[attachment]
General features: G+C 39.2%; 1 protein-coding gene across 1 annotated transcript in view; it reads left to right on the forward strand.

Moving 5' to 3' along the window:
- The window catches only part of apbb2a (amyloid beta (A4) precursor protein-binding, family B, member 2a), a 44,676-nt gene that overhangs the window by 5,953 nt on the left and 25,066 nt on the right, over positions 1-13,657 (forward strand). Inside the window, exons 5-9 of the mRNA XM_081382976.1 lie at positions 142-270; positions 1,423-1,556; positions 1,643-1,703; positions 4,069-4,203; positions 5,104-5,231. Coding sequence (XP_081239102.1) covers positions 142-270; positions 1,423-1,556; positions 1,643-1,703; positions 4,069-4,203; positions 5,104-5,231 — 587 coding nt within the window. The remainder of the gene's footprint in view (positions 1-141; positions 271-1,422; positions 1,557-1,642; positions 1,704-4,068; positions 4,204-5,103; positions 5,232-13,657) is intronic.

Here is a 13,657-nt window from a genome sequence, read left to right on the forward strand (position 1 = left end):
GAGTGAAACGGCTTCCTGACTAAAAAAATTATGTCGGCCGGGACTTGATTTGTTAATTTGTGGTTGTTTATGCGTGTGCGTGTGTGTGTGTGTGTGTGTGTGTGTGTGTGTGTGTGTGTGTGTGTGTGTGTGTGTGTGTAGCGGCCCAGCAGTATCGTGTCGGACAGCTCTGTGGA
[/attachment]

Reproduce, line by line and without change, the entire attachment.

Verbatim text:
General features: G+C 39.2%; 1 protein-coding gene across 1 annotated transcript in view; it reads left to right on the forward strand.

Moving 5' to 3' along the window:
- The window catches only part of apbb2a (amyloid beta (A4) precursor protein-binding, family B, member 2a), a 44,676-nt gene that overhangs the window by 5,953 nt on the left and 25,066 nt on the right, over positions 1-13,657 (forward strand). Inside the window, exons 5-9 of the mRNA XM_081382976.1 lie at positions 142-270; positions 1,423-1,556; positions 1,643-1,703; positions 4,069-4,203; positions 5,104-5,231. Coding sequence (XP_081239102.1) covers positions 142-270; positions 1,423-1,556; positions 1,643-1,703; positions 4,069-4,203; positions 5,104-5,231 — 587 coding nt within the window. The remainder of the gene's footprint in view (positions 1-141; positions 271-1,422; positions 1,557-1,642; positions 1,704-4,068; positions 4,204-5,103; positions 5,232-13,657) is intronic.

Here is a 13,657-nt window from a genome sequence, read left to right on the forward strand (position 1 = left end):
GAGTGAAACGGCTTCCTGACTAAAAAAATTATGTCGGCCGGGACTTGATTTGTTAATTTGTGGTTGTTTATGCGTGTGCGTGTGTGTGTGTGTGTGTGTGTGTGTGTGTGTGTGTGTGTGTGTGTGTGTGTGTGTGTGTAGCGGCCCAGCAGTATCGTGTCGGACAGCTCTGTGGA